Bishop Anthony Fisher’s recent lecture, Conscience and Authority, is based on a similar lecture in 1991 by the then Cardinal Ratzinger, (Conscience and Truth). Both lectures try to diminish the importance given to the role of conscience in the moral and religious life of Catholics, that had emerged in the Declaration on Human Freedom and other documents of Vatican II.
Fisher begins by giving an excellent account of the centrality of conscience in Catholic thinking, but he then attempts to show that, by the 1960s, conscience had come to mean something like ‘a strong feeling, intuition, or sincere opinion’.
In other words, it meant that the person who appealed to the primacy of conscience was surreptitiously pursuing his own personal and ‘subjective’ preferences over against the Church’s authoritative teaching on sexuality, contraception, in vitro fertilsation, remarriage, etc. The bishop gives no evidence for this extraordinary claim, and no account is given of the critical way in which Catholic lay people have in fact faced up to the Church’s teachings on the issues just mentioned.
Many Catholics have found that the arguments proffered by the Church about these matters simply do not make sense and are unbelievable. For example, the Commission of lay people set up by Paul VI to advise on contraception recommended that the prohibition on it be lifted because it could not be rationally justified. However, the Pope simply ignored this recommendation and maintained the ban. (See Robert McClory, Turning Point: The Inside Story of the Papal Birth Control Commission, Crossroad, 1995.) It is clear that many Catholic women see the papal teaching on contraception as being untenable since the number of Catholic women taking the contraceptive pill is much the same as that of non-Catholic women. They have, for the most part, while remaining in the Church, decided to follow their consciences as against the Church’s teaching.
Much the same can be said about the Church’s teaching on homosexuality where Catholic homosexual couples in long-standing relationships refuse to accept the view of the Congregation for the Doctrine of Faith that their sexual inclinations are ‘disordered’ or pathological. Once again, many Catholics follow their own consciences on this issue because they see the Church’s teachings on homosexuality and same sex unions as irrational and inhumane. It is worthwhile noting that Cardinal Murphy O’Connor in the UK has recently established a regular Mass at the cathedral at Westminster for the large number of homosexual Catholics in London, the implication being that it is possible to be a Catholic and a homosexual in good conscience.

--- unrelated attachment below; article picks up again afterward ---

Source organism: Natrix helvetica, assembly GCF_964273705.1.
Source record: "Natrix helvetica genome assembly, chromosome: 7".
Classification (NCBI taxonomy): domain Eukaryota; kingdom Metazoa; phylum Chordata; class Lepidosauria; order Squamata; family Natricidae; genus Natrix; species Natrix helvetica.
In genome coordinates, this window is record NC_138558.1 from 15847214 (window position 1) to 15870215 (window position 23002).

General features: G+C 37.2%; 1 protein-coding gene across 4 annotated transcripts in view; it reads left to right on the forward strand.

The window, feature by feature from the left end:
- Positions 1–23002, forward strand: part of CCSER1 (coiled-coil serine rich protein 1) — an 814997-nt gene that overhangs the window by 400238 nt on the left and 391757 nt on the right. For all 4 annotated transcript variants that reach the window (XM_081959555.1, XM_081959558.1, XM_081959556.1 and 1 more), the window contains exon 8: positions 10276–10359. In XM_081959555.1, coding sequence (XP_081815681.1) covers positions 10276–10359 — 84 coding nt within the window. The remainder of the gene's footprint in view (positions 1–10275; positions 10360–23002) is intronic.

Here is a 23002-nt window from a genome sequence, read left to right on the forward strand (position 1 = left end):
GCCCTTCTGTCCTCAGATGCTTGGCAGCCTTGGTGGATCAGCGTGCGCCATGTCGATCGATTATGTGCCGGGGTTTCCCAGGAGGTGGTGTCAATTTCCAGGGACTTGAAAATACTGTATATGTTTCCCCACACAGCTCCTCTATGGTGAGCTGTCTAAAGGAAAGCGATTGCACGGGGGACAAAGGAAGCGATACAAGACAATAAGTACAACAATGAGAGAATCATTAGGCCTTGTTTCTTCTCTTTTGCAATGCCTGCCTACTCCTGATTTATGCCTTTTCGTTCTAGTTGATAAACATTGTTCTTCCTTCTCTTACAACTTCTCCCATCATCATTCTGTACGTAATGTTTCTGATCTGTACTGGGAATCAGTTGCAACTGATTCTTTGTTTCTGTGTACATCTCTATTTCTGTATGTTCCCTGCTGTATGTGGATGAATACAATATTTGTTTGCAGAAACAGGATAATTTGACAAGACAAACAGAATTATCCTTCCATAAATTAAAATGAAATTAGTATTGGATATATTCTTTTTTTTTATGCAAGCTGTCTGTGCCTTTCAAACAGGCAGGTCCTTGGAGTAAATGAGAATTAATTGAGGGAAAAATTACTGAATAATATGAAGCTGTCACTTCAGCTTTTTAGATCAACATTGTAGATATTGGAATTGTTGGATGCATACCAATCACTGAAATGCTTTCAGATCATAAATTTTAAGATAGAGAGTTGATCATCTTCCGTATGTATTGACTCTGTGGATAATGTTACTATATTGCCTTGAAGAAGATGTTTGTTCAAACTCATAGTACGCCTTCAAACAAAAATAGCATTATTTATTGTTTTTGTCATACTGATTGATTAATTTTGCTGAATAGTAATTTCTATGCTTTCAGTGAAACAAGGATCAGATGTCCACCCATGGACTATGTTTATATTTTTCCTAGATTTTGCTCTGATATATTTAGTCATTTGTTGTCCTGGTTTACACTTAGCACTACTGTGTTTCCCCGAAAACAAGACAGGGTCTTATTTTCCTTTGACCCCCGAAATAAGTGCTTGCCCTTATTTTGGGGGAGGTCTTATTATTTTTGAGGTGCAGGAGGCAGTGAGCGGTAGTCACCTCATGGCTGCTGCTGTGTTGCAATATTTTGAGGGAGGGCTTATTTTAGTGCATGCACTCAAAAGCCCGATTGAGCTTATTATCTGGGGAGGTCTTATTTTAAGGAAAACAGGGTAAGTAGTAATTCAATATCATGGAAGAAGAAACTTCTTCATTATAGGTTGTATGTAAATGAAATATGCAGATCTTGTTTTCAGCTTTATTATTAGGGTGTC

Fisher argues that what distinguishes the ‘Christian conscience’ is that the authoritative teachings of the Church have to be taken into consideration when one is trying to decide conscientiously what to do. When we do this we see that the dictates of conscience and the teachings of the Church cannot really be in conflict.
Even if I am not fully convinced by the Church’s teaching on a particular matter, I should see, so Fisher says, that I ought to give ‘religious submission of will and intellect’, and refuse to do what my conscience tells me to do.
But this, of course, requires (paradoxically) that I must make a decision of conscience to choose to do what the Church tells me to do and, in effect, to give up following my conscience!
Although Fisher admits that the Church is sometimes wrong in its teaching, he seems to think that the main moral injunctions of the magisterium on sexuality, reproduction, death and dying, etc, are luminously clear and indubitable without the need for any kind of interpretation.
We realise that the scriptures cannot be taken at their face value but must be interpreted, but apparently, Fisher seems to say, we don’t need to interpret the injunctions of popes, curial bodies, bishops, councils, etc, and we don’t need to distinguish between mistaken teachings of the magisterium and valid teachings.
But of course we do need to discriminate between mistaken and valid teachings of the magisterium. And we do need to scrutinise them conscientiously. (And our bishops need to remember that the laity they address are now much more philosophically and theologically literate then they were in the past.)
After all, if my faith in the Church requires an act of conscience, so also does my reception and acceptance of the Church’s teachings.
In his prophetic work, Letter to the Duke of Norfolk (1875), John Henry Cardinal Newman left no doubt about his view of the primacy of conscience: ‘If I have to give an after-dinner toast, I shall drink – to the Pope if you please – still, to conscience first, and then the Pope’. Friends of Vatican II will say amen to that!
Eureka Street 20 March 2007
Max Charlesworth is an emeritus professor of philosophy. He has written on conscience and related issues in Church, State and Conscience and Religious Inventions.
The full text of Bishop Anthony Fisher’s address to the February conference of the Pontifical Academy for Life can be found at http://www.zenit.org/english/visualizza.phtml?sid=103903